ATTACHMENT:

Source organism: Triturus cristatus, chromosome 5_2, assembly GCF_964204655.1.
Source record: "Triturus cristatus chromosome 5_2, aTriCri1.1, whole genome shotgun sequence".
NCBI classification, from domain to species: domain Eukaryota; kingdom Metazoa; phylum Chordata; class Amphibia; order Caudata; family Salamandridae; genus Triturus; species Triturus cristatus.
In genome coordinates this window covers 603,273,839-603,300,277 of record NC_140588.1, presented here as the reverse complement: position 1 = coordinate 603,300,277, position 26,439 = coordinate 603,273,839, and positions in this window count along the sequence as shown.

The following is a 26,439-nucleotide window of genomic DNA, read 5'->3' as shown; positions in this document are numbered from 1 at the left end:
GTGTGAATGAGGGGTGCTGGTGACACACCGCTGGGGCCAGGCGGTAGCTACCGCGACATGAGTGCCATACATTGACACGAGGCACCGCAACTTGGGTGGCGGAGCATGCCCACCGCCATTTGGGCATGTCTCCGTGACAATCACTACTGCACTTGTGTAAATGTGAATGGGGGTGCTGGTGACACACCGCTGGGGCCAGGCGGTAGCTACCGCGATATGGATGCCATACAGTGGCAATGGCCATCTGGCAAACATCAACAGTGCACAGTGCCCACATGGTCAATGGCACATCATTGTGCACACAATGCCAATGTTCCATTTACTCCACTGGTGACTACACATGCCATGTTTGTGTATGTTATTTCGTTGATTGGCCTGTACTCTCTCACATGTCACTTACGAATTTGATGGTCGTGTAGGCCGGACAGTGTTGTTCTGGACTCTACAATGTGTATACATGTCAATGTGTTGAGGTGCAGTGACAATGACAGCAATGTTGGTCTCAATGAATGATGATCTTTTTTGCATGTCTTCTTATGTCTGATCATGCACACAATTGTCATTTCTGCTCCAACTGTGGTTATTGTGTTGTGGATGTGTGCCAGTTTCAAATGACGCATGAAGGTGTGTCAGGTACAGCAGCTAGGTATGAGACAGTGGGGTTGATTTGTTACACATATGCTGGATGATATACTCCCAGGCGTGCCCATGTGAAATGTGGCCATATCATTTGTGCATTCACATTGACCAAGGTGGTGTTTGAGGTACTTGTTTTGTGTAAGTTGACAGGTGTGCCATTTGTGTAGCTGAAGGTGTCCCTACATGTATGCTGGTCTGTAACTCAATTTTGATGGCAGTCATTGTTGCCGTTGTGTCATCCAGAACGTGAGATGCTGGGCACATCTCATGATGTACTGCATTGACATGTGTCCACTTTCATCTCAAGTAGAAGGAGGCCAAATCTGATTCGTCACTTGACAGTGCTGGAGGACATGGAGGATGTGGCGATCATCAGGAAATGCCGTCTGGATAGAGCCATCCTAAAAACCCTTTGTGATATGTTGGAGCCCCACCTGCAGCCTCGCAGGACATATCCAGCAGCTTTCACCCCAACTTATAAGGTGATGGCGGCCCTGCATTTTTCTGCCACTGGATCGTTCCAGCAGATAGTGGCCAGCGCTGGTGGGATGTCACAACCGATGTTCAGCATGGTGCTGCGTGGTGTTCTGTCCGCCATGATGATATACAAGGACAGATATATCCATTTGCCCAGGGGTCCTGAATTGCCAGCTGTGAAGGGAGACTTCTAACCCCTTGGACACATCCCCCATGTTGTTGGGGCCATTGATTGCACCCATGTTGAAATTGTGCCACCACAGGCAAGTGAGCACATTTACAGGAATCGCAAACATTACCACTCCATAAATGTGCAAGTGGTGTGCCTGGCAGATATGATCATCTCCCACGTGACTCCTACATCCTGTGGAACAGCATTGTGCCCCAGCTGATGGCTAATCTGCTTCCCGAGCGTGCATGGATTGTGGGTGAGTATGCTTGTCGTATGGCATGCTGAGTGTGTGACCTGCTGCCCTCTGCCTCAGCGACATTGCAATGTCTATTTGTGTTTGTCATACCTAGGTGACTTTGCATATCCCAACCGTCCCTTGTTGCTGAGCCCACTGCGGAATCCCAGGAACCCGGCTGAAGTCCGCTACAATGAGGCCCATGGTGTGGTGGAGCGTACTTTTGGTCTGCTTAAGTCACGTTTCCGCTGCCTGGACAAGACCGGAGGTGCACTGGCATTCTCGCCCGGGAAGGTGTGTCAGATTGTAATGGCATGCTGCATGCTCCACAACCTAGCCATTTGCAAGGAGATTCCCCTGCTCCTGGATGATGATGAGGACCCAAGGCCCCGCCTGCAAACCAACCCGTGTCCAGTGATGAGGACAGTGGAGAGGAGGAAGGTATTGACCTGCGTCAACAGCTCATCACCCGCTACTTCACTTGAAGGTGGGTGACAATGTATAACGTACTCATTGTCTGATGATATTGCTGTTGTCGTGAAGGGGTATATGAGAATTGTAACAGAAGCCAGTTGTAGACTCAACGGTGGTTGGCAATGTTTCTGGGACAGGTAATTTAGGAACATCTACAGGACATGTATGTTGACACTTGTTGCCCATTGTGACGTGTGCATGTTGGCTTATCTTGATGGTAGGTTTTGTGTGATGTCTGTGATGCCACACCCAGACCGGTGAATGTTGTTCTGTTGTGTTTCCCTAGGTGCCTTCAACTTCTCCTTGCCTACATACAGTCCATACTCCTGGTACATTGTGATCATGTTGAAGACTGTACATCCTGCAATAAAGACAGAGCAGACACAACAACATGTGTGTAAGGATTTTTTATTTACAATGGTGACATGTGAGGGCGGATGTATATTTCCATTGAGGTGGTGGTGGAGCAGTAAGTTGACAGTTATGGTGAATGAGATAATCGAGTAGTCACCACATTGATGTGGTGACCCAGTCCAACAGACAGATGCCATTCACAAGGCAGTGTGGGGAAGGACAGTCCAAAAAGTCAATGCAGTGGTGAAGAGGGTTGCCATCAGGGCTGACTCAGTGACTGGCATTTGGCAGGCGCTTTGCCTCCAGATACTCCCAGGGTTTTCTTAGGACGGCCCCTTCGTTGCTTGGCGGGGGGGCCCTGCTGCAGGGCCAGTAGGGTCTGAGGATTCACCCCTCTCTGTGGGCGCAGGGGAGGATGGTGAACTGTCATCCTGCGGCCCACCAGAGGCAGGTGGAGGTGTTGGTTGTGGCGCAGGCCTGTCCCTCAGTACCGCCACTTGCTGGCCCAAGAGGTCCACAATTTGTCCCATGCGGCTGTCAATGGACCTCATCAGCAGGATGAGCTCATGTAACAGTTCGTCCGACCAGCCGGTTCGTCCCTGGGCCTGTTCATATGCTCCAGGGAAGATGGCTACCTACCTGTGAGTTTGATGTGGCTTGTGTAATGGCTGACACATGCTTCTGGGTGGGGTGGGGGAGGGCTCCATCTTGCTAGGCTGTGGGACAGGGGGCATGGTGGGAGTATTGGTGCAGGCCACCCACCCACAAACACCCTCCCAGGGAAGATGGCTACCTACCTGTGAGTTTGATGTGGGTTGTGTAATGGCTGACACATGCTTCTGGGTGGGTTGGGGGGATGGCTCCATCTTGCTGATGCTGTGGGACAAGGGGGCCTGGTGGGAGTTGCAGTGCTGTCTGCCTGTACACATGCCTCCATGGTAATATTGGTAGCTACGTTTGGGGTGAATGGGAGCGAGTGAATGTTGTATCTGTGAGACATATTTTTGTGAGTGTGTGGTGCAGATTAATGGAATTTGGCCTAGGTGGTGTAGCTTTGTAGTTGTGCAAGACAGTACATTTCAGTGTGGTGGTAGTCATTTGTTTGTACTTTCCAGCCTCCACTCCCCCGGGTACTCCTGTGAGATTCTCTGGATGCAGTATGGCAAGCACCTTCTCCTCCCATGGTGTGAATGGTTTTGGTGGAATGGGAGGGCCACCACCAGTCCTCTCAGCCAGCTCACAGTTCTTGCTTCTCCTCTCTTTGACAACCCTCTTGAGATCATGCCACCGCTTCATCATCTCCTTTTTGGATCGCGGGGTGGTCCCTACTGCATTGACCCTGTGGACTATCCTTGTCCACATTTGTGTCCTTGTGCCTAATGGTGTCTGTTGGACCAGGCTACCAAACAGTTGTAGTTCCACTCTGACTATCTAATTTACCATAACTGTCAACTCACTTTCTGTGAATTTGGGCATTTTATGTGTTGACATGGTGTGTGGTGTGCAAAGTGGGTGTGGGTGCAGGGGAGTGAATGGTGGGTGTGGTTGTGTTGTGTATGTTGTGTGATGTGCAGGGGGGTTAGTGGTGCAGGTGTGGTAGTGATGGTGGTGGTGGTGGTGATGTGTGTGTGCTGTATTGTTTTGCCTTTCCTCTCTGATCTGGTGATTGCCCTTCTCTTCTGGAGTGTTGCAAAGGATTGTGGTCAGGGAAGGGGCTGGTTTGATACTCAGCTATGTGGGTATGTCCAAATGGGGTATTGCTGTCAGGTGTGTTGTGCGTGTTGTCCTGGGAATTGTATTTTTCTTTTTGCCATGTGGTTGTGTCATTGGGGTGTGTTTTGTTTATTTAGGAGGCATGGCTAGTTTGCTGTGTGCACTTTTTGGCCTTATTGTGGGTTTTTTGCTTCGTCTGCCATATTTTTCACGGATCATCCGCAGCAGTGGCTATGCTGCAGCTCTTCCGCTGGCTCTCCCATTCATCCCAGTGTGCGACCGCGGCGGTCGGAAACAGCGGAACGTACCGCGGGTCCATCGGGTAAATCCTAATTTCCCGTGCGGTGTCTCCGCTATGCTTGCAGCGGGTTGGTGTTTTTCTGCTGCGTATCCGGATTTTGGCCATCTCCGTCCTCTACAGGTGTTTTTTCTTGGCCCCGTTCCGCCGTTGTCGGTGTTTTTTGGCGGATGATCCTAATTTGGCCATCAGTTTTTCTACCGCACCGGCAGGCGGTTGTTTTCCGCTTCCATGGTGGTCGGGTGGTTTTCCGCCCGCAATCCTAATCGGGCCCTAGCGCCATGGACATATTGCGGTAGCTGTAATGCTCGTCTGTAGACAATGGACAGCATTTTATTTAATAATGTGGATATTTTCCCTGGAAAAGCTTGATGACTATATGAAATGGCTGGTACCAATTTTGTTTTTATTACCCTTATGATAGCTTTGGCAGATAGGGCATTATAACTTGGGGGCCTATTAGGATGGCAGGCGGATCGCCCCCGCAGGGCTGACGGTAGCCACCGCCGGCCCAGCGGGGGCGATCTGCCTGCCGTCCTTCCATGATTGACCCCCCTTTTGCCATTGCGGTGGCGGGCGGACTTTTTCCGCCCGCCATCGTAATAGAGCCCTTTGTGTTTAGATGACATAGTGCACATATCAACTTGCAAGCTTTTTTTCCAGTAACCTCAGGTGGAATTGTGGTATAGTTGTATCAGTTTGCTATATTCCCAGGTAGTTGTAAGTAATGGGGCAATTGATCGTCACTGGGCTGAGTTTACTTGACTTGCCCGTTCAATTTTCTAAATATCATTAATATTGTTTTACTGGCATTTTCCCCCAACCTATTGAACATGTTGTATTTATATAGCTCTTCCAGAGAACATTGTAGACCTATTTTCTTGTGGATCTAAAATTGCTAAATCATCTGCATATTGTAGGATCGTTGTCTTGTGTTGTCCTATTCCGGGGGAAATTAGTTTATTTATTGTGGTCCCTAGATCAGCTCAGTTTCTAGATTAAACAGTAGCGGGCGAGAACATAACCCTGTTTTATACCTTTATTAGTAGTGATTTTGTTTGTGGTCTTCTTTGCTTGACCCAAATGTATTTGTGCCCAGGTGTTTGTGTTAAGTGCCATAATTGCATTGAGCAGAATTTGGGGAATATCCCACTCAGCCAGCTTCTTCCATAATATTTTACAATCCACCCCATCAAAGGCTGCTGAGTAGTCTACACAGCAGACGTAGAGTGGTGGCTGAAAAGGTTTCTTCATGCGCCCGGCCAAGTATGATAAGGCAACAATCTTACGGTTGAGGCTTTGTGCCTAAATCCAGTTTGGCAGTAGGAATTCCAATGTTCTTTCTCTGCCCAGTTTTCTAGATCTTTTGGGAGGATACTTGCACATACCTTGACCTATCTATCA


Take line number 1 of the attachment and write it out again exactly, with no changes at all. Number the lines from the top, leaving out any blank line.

Source organism: Triturus cristatus, chromosome 5_2, assembly GCF_964204655.1.